Within the Discipline
in the 1950s, schools relied on two-year preliminary general
program of studies, allowing the last two years for concentration
in a major. During the 1960s, general interdisciplinary studies
were reduced to one year. To a great extent, because of the
weakness of first year Foundations, most programs relied on
a second year of theoretical studies within the discipline.
So there were still only two years left for practical education
in the major. By moving the first year program into the major,
it is conceivable to add one additional year to practical
studies. However, to be effective there must be restricted
enrollment, ideally two sections, experienced faculty who
share a common educational philosophy and a sound program
of study. This is perhaps the most ideal solution for design
are a few institutions that accept students into the major
in the Freshman year. Perhaps the best known is the School
of Design at Carnegie Mellon University. The School accepts
about forty-five students each year into the Freshman design
program where they are divided into two sections.
the time I was there (1977-1983), the program was divided
into drawing, two- and three-dimensional design, color with
a one hour orientation class. Color sections rotated at the
end of the first semester and all other courses continued.
All instructors were full-time tenured or tenure track faculty.
There was fixed space allocated to the program. The program
was highly effective and added another year to practical studies
in design. I would expect the program has changed by now.
Into the Major
majors conduct a second year of basic studies within the context
of the discipline. It is at this point that screening occurs
and enrollment is limited at many, but certainly not at all,
institutions. The criteria for screening applicants into the
major varies greatly from program to program. Some rely entirely
on SAT scores or class ranking, others on some combination
of portfolios, reviews, testing, and one even requires a four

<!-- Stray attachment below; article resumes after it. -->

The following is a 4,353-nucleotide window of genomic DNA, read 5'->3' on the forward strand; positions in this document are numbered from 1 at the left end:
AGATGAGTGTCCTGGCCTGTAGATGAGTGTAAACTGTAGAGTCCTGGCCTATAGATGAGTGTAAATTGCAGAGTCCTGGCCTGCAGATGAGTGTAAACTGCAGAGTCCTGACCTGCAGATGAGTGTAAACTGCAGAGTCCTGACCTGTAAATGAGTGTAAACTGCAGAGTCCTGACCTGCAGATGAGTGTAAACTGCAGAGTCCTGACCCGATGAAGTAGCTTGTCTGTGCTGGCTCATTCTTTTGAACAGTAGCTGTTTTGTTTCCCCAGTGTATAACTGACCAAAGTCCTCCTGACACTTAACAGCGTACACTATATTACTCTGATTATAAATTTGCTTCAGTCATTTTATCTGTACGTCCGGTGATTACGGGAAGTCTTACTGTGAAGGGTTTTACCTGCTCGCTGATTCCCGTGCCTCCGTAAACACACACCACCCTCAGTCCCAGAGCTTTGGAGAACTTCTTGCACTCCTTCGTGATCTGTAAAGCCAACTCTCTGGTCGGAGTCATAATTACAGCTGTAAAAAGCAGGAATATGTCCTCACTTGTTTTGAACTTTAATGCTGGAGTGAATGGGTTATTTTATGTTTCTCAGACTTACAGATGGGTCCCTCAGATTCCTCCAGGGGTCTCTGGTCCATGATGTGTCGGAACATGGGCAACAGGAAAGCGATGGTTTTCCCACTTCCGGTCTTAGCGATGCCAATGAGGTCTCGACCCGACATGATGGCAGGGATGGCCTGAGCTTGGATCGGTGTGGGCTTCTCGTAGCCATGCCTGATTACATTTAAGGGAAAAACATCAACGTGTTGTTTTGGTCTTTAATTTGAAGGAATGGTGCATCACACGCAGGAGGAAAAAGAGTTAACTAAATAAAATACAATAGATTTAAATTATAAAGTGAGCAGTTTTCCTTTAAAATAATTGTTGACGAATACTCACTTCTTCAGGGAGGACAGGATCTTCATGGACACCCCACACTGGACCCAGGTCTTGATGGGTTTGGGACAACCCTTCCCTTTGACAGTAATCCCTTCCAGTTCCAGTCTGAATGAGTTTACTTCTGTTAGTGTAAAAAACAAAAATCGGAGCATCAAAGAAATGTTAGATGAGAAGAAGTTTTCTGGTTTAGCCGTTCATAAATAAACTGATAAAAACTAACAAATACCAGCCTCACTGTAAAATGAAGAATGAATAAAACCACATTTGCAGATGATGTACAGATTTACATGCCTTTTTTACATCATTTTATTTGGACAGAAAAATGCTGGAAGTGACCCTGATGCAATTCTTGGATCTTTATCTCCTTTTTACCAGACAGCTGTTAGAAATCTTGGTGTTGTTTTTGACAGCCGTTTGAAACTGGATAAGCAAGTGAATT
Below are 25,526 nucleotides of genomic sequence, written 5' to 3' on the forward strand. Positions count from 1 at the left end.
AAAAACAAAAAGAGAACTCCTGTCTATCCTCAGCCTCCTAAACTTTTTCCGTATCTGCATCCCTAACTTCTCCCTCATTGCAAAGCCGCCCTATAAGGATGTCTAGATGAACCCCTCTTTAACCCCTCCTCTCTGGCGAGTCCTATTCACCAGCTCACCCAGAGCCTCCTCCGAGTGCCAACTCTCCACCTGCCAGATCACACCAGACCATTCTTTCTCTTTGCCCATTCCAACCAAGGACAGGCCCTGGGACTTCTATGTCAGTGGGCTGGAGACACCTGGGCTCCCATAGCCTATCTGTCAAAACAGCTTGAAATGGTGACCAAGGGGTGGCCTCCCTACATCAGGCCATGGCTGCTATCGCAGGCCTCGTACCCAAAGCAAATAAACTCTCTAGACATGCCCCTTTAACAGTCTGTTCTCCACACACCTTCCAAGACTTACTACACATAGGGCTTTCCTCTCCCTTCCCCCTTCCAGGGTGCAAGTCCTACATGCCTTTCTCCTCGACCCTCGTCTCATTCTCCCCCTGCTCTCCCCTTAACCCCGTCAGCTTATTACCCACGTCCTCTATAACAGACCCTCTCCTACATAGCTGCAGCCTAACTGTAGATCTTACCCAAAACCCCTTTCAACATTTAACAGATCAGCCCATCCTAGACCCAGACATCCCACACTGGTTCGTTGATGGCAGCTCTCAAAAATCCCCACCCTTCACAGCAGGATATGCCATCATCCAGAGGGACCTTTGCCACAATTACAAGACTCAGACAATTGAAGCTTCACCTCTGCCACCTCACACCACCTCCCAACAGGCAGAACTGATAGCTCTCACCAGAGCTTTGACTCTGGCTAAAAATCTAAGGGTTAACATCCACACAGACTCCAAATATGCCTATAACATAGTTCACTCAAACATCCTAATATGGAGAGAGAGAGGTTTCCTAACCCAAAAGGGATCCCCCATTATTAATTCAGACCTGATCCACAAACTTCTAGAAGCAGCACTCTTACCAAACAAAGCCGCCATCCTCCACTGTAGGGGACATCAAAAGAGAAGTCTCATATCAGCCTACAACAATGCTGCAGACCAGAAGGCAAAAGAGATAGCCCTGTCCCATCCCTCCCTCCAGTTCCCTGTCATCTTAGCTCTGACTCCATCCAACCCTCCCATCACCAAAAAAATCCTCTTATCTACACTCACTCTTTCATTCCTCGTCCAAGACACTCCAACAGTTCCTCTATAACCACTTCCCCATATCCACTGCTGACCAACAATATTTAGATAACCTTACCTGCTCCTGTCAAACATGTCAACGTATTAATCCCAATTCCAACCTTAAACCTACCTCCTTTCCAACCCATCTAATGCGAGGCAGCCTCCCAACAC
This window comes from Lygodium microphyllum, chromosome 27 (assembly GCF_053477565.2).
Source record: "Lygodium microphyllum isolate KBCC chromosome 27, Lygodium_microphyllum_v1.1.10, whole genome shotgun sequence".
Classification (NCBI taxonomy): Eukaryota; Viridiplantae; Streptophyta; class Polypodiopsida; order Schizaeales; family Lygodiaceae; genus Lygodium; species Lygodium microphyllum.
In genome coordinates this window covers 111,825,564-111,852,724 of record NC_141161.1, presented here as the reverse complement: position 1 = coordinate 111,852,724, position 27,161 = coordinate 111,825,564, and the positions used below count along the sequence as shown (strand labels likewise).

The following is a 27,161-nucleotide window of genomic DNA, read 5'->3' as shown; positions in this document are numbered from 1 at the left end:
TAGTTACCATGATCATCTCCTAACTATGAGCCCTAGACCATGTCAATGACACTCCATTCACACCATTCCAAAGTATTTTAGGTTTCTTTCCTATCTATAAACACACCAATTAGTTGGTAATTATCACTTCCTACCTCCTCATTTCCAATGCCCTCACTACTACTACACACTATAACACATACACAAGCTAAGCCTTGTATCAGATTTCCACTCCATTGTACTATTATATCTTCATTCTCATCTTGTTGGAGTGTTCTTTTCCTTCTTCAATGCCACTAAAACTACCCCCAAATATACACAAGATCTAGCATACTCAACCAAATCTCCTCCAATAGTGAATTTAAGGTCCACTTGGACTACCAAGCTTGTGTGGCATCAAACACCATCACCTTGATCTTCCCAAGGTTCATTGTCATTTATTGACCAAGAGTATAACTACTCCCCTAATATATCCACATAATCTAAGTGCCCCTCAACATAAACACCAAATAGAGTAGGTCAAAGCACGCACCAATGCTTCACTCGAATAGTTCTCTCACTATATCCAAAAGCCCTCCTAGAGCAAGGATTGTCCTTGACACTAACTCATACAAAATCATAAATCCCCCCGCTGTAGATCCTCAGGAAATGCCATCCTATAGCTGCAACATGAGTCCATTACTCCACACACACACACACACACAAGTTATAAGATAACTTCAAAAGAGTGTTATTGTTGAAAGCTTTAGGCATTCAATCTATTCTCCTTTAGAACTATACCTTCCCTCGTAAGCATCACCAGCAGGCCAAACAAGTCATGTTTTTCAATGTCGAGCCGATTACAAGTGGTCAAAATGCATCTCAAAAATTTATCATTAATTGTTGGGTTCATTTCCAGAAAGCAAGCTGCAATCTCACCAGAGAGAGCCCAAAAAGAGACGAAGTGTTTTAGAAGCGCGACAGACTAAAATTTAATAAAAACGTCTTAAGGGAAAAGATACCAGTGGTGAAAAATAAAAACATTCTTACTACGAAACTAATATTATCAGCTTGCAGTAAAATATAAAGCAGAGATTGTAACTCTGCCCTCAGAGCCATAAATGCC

hundred word essay on why they should be admitted.
programs rely on a relatively open enrollment and selective
retention, and perhaps this is the single most reliable process
for identifying students suitable for the program. The composition
of accepted students is not based on any intrinsic abilities
of students, but rather it is shaped by the values of the
people making the selection. Consequently, a student accepted
into one program might be rejected by another one.
have tried all the above mentioned procedures for evaluating
students and none of them were any more reliable than another.
My best clue as to who would be a good student was to find
work in the portfolio that took a great deal of time and effort
to do. My favorite was a large crow-quill pen and ink drawing.
To find a quantity of work in the portfolio done outside of
school was usually an indication of student commitment.
A short survey was made of twenty eight students in
the current Sophomore Visual Communications class. They had
gone through a multi-section entry level foundations program
in the School of Design At Arizona State University. A rough
approximation is that there were 8 to 10 sections with 20
students in a section. The program was a general foundations
for Industrial, Graphic and Interior Design. It was taught
by a combination of instructors and graduate students from
the three different disciplines.
there is nothing from the survey that can be considered definitive,
it is revealing as to how students perceive their educational
experience in the Freshman year. At the end of the year, roughly
90 students from Foundations applied to the Visual Communications
program and 38 were accepted. They submitted a test and portfolio.
faculty member from Visual Communications assigned to Foundations
was perhaps the most experienced and capable instructor on
the foundations faculty. It is interesting to note that of
the twenty six students from the class surveyed, 57% were
from that teacher's section. Because of the high number of
students from that section, it will be reflected in the overall
percentage of responses to survey questions.
begs the question that in accepting students into the major,
is it possible that students with lesser ability coming from
a strong section might look better than a student with more
ability coming from a weak section?
of the Survey
How would you rate what and how much you learned
in the Foundations program on a scale of 1 to 10 with 10 being
high? Answers: 1 - 4 (25 %), 5 (7 %), 6-10 (68 %)
Within a multi-section design program, was it your
experience/observation that the educational quality for sections
was: extremely unequal (44 %), reasonably equal (54 %), equal
Where do you feel instructors placed emphasis? Answers:
problem objectives (39 %), what it looked like (32 %), work
done on time (28 %)
What do you feel contributes most to learning? Answers:
program of study
(7 %), quality of teachers (89 %), space/facilities (3 %)
Percentages were not carried out to the decimal point.